During some early brainstorming sessions on the TT35, we wondered if there might be an alternative solution to onboard waste management. That's when we started looking at composting toilets. Self contained, self-composting marine heads have been around for a number of years, and they have caught on with a subset of cruising sailors. Reports and reviews from online forums and chat rooms seemed largely positive, and when we put out an online survey on design options for the TT35, nearly half of the 600-plus respondents indicated potential interest in a composting system. Encouraged but still unconvinced, we wanted more verification from cruisers who had actually used similar systems in powerboats. This lead us to a pair of cruisers who own MC 30 power catamarans. These Polish-built pocket cruisers are trailerable, and were originally equipped with conventional marine heads. Both Tom Rogers and Bob Cantell replaced these systems with composting heads.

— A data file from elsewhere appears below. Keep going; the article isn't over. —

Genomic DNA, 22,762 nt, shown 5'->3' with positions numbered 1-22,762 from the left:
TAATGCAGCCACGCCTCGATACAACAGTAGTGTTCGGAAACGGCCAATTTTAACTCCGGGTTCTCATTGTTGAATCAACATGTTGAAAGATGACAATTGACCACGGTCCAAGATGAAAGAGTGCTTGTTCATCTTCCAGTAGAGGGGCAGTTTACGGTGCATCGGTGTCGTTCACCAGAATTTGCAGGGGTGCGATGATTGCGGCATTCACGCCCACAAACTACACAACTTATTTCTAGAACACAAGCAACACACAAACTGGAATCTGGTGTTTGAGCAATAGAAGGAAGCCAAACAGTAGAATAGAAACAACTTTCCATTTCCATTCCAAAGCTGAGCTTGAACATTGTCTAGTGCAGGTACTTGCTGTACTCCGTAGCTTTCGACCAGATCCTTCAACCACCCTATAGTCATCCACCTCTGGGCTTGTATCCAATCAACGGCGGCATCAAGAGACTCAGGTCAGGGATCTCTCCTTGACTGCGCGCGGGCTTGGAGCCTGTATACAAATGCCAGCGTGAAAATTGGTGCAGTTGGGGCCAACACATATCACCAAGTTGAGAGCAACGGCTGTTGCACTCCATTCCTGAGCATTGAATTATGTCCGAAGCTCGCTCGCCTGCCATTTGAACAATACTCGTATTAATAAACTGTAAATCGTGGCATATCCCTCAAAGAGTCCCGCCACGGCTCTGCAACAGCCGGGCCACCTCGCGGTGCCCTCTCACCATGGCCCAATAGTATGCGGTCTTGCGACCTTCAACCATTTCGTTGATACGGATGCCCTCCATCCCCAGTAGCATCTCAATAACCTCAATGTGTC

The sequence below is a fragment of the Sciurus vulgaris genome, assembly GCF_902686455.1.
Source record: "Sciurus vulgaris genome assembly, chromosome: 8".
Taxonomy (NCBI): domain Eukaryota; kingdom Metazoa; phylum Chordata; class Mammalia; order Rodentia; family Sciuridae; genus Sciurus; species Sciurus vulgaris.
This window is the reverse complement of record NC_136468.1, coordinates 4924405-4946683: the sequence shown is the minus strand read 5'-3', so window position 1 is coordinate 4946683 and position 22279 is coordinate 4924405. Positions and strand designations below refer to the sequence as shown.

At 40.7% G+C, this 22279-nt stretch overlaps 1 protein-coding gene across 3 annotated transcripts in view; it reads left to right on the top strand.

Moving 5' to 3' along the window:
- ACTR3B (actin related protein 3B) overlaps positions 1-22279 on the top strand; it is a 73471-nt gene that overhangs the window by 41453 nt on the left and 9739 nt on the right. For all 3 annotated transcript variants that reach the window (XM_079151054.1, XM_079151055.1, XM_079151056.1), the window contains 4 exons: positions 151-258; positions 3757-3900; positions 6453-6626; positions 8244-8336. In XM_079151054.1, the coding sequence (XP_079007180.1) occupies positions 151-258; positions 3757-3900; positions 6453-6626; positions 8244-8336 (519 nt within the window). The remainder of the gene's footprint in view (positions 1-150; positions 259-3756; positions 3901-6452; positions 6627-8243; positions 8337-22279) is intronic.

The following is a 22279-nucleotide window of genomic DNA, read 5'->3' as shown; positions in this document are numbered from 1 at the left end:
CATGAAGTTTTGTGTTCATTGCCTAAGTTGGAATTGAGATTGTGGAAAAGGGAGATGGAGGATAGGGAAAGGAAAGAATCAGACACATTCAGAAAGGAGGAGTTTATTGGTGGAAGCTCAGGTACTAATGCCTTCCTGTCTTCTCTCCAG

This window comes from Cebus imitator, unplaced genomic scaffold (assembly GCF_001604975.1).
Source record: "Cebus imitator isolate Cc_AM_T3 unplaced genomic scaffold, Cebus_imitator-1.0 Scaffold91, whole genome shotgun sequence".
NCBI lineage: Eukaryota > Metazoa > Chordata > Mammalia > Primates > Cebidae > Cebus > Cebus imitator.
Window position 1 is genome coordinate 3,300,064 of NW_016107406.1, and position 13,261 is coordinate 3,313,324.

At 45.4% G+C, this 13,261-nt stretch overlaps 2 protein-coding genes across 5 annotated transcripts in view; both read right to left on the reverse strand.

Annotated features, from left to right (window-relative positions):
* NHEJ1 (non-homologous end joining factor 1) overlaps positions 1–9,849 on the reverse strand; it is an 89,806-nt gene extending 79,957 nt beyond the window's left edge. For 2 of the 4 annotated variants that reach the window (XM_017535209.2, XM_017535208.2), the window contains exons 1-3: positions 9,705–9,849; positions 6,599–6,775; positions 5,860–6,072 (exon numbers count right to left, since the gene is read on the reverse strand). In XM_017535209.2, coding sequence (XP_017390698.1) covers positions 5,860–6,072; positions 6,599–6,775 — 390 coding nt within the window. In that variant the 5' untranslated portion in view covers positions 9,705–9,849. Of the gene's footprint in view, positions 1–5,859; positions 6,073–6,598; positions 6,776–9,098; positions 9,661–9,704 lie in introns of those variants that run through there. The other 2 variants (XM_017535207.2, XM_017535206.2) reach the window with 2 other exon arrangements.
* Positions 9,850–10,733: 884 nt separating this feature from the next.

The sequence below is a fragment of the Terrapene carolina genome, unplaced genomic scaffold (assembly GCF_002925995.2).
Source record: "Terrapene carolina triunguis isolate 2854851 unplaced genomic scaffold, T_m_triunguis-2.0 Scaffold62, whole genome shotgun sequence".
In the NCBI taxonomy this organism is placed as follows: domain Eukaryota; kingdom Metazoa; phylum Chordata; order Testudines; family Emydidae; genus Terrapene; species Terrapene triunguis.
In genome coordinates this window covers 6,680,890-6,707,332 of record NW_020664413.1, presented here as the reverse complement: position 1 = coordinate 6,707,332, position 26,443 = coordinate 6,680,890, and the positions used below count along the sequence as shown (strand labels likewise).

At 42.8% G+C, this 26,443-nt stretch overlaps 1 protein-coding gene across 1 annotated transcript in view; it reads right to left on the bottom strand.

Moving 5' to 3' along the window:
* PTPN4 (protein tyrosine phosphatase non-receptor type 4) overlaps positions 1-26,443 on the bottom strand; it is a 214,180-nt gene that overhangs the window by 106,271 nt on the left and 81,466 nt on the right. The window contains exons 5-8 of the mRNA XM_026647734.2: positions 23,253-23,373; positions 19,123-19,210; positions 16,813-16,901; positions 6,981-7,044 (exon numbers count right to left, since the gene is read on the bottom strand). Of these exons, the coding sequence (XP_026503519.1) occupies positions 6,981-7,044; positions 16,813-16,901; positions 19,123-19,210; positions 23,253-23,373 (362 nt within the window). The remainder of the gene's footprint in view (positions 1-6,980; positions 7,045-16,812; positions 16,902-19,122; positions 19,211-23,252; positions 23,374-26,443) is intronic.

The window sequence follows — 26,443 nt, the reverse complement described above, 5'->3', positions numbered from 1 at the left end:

“I had an electric head and a 22 gallon holding tank,” Bob recalls, “There were a lot of causes for failure, and it wouldn't work when the boat was on a trailer. With people living aboard the tank would fill in four days. No more island sitting for us, we needed to find a marina to pump out.”
Manufacturer's literature states that a composting head will provide a month's capacity for two people before the need to empty the composted solids. Bob's real-world experiences are similar. “There is no stink, and the composting toilet has a capacity that really negates concerns about when we empty,” he says, “By eliminating the holding tank, we gained a lot of storage space.”